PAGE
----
Disband Momentum? Alan Johnson is as forgetful as he is hypocritical

by James Elliott

The self-described “militant moderate”

Despite now being out of Parliament, Alan Johnson doesn’t seem to want to stay out of politics. This weekend he made a typically unastute intervention into Labour’s post-election debate, saying, “Momentum, by now, should have disbanded. Jeremy Corbyn by now is very safe”, and that, “I don’t see the point of a separate organisation which is just a fan club for the leader.”

Not only has Johnson completely overlooked the tremendous role that Momentum played in the General Election – but he speaks as a supporter of Progress, an internal party organisation that, like Momentum, was founded immediately following a leadership election. Yet in the case of Progress, the organisation has outlasted the leader who founded it – Tony Blair – by ten years. Why then is Johnson calling for Momentum to go?  Continue reading →

Corbynism and the middle class

by Phil Burton-Cartledge

You have your hot takes, and you have your duff takes. There’s little doubt which category Daniel Allington’s latest lazy missive on Corbynism and the Labour Party falls into. His piece looks at the some features of Labour’s electoral performance that should be a cause of concern: that ethnically homogeneous (white) working class voters with few formal qualifications are less likely to vote Labour than was previously the case, and that this has accelerated between 2015 and 2017. He also notes that if a Labour-held constituency voted leave in the EU referendum, there was a swing toward the Conservatives and vice versa if it voted Remain. To use the old management speak cliche, it’s one thing to bring me problems but I want to hear solutions. Otherwise, what is the point? Continue reading →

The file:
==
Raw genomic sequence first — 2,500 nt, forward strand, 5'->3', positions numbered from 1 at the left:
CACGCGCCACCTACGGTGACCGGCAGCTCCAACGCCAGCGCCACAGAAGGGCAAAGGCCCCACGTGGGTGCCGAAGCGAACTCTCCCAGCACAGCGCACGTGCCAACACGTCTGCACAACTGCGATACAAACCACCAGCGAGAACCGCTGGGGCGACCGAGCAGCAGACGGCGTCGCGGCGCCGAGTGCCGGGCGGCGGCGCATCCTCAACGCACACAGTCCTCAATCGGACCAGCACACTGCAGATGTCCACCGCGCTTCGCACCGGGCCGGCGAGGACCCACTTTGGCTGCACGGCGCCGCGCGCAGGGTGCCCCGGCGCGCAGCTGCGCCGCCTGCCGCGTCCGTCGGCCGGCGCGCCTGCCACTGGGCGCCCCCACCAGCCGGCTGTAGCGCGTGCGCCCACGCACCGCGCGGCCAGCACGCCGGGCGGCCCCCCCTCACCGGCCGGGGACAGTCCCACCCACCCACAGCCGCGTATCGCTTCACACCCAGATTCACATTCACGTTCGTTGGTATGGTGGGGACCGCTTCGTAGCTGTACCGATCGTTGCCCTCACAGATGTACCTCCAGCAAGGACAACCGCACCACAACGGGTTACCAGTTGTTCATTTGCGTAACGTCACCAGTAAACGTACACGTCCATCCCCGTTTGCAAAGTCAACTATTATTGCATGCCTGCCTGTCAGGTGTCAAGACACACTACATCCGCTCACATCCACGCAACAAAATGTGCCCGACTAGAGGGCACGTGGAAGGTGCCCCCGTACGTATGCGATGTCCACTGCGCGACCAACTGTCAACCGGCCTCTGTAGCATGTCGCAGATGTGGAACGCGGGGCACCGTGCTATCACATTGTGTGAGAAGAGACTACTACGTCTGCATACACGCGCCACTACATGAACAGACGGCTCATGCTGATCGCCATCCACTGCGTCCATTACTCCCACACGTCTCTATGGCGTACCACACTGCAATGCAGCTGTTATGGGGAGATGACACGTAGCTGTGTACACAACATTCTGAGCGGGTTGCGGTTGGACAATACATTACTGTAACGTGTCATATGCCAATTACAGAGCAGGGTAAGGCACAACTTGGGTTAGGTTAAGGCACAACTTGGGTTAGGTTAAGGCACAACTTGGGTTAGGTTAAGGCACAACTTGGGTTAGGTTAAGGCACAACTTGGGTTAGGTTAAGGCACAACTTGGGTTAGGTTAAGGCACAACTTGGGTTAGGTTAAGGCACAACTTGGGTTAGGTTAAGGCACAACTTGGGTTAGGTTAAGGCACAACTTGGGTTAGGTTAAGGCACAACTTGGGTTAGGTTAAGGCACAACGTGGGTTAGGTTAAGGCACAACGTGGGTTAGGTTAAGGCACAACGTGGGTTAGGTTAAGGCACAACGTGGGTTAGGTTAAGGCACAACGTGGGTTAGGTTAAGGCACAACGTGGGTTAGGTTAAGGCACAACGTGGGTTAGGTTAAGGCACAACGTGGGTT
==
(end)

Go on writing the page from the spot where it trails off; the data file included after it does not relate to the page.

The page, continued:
How the gods destroy Tory governments

by David Osland

Whom the gods would destroy, they first make mad. And when the fancy takes them, they sadistically subject Tory governments visibly on the skids to cunningly-designed symbolic torment, calibrated perfectly to maximise exposure of the unwilling victims’ manifold ethical shortcomings.

In their ways, the Profumo scandal, cash for questions and Grenfell Tower are all modern-day miniature morality tales, there for the political edification of the many as well as the few. The first two presaged the downfall of the Macmillan and Major premierships respectively; the latter will surely bookend May’s days in Number Ten.

Grenfell Tower – its burned-out skeleton rising above Britain’s richest borough, in a seat that had just one week earlier fallen to Labour – is effectively a parable on the theme of private affluence and public squalor. After what has happened, it is not obvious that there is now any way back for the Tories; what is clear is that there does not deserve to be.

All of these episodes somehow encapsulate a Zeitgeist. Spotlighting in turn the hollow hypocrisy of bourgeois sexual morality, the bog standard venality of backbenchers on the take, and now the impact of austerity on the lives of the working poor, each graphically indicted a complacent rightwing administration that could serve further gainful purpose.

Perhaps it is worth recapping the earlier incidents, starting with the first. We as witnesses to love in the time of Simon Danczuk naturally experience difficulty in visualising a nation more shocked than titillated by tawdry revelations from the boudoir.

Today a male politician – even a cabinet minister – caught between the sheets with a sex worker would likely not lose his job, with any admonishment more likely to come from feminist quarters than from upholders of marital fidelity. Christine Keeler would perhaps be posting cleavage-revealing selfies on Twitter and seeking selection as a Labour PPC.